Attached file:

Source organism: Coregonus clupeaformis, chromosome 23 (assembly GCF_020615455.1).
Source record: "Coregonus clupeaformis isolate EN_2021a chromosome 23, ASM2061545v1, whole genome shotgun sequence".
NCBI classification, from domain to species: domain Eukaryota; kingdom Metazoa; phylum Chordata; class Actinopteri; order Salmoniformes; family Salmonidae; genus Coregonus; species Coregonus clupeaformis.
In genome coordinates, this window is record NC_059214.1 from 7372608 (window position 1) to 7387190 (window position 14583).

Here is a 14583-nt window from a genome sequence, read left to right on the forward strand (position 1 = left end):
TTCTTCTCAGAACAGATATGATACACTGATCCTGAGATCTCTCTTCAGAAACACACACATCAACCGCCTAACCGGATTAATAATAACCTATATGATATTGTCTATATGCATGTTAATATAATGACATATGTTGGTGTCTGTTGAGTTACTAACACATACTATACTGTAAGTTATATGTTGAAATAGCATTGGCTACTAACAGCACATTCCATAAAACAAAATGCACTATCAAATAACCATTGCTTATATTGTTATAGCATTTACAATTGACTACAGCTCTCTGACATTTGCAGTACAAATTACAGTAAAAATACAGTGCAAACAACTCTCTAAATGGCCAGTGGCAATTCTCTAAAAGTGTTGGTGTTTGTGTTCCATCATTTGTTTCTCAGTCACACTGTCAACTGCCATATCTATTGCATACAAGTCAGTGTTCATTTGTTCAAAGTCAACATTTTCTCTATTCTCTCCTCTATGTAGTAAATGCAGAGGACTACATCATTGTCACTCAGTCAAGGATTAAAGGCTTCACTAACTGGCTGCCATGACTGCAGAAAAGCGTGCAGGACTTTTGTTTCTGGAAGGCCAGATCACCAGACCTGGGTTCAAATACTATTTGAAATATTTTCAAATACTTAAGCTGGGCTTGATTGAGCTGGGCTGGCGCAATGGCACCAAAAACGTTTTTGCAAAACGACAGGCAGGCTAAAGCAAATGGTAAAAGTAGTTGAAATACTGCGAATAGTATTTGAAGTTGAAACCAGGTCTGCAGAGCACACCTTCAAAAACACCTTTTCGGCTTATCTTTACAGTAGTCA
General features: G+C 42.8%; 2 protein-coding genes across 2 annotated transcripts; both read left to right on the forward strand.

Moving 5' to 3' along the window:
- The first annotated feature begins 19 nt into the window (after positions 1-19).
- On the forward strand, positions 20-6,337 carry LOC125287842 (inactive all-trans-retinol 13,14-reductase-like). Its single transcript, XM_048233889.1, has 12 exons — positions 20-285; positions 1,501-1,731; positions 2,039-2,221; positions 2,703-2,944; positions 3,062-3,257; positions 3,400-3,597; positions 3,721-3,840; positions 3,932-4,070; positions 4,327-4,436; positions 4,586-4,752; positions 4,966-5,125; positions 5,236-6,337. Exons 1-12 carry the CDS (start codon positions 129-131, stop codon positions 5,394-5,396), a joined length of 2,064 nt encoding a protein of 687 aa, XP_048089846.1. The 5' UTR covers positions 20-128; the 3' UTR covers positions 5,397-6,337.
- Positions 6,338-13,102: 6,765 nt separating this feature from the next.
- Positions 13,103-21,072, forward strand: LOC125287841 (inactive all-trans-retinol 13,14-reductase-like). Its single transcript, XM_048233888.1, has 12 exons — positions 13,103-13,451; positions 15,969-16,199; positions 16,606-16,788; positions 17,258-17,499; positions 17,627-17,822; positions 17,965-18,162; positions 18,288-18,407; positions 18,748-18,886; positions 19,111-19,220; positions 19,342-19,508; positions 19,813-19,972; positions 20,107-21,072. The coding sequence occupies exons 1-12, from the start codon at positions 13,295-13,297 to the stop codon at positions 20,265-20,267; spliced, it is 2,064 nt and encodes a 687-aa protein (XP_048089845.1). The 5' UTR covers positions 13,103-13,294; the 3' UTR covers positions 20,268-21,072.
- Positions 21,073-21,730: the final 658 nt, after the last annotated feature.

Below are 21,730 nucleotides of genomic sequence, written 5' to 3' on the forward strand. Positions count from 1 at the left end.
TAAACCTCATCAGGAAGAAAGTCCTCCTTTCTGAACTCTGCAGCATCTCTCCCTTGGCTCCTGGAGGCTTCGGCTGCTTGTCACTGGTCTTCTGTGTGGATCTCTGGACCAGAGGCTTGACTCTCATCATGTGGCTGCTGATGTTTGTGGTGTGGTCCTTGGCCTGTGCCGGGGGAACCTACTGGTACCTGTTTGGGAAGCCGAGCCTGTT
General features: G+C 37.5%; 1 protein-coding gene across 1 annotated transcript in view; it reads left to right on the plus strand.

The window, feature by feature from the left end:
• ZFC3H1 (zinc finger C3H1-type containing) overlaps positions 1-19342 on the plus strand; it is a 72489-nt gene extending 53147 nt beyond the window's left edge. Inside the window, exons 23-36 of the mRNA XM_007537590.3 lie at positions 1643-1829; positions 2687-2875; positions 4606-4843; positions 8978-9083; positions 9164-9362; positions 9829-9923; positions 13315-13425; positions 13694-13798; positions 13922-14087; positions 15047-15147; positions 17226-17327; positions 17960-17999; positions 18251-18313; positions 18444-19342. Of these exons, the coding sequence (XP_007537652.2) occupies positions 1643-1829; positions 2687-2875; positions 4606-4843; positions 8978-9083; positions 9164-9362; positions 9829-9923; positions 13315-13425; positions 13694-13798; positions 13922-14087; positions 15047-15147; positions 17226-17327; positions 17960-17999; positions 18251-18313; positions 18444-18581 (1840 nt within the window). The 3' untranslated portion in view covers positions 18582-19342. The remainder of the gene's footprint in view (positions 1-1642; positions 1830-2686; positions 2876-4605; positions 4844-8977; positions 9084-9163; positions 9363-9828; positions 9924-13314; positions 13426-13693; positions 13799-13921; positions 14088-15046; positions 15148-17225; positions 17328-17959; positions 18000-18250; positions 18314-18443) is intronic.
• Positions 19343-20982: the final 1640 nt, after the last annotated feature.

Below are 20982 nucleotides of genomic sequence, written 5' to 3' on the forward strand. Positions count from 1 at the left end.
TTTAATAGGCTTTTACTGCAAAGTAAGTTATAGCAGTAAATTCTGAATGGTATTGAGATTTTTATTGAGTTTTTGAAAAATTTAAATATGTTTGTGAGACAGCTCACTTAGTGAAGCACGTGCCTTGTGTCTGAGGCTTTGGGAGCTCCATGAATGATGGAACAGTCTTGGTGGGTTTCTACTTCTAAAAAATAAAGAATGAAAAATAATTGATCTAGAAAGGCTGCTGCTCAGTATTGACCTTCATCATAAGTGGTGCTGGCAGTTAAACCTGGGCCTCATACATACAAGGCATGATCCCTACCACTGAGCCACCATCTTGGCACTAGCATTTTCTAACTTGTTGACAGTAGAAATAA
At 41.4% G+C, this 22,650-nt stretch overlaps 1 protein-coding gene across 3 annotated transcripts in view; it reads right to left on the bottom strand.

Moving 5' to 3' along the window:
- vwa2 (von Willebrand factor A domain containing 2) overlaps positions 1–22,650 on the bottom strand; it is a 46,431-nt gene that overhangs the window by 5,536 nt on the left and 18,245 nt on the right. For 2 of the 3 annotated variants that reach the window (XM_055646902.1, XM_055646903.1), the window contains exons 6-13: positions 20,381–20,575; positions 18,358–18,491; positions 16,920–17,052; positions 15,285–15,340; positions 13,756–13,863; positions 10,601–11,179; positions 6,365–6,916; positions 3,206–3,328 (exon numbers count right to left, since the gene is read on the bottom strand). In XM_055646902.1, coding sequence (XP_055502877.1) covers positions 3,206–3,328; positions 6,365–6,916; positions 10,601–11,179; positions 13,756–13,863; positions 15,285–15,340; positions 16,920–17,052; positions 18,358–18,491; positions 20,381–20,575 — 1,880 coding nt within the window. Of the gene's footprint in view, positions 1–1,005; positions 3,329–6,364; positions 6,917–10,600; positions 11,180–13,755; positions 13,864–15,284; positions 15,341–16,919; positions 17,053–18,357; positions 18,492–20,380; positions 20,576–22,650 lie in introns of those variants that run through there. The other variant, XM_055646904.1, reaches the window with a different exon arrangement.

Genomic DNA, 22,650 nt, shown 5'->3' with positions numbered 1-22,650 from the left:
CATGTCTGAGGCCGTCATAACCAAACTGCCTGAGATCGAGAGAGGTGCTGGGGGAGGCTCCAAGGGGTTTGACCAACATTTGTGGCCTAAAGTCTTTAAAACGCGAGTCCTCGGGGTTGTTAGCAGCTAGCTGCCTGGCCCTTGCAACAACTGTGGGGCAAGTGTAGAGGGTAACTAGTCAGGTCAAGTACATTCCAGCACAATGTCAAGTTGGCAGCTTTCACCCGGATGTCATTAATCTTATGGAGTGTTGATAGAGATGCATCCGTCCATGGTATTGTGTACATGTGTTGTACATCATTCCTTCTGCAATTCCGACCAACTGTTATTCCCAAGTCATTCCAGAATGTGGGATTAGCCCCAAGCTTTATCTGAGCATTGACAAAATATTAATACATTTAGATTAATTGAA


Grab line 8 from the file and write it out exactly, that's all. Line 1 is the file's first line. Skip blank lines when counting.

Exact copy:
Moving 5' to 3' along the window: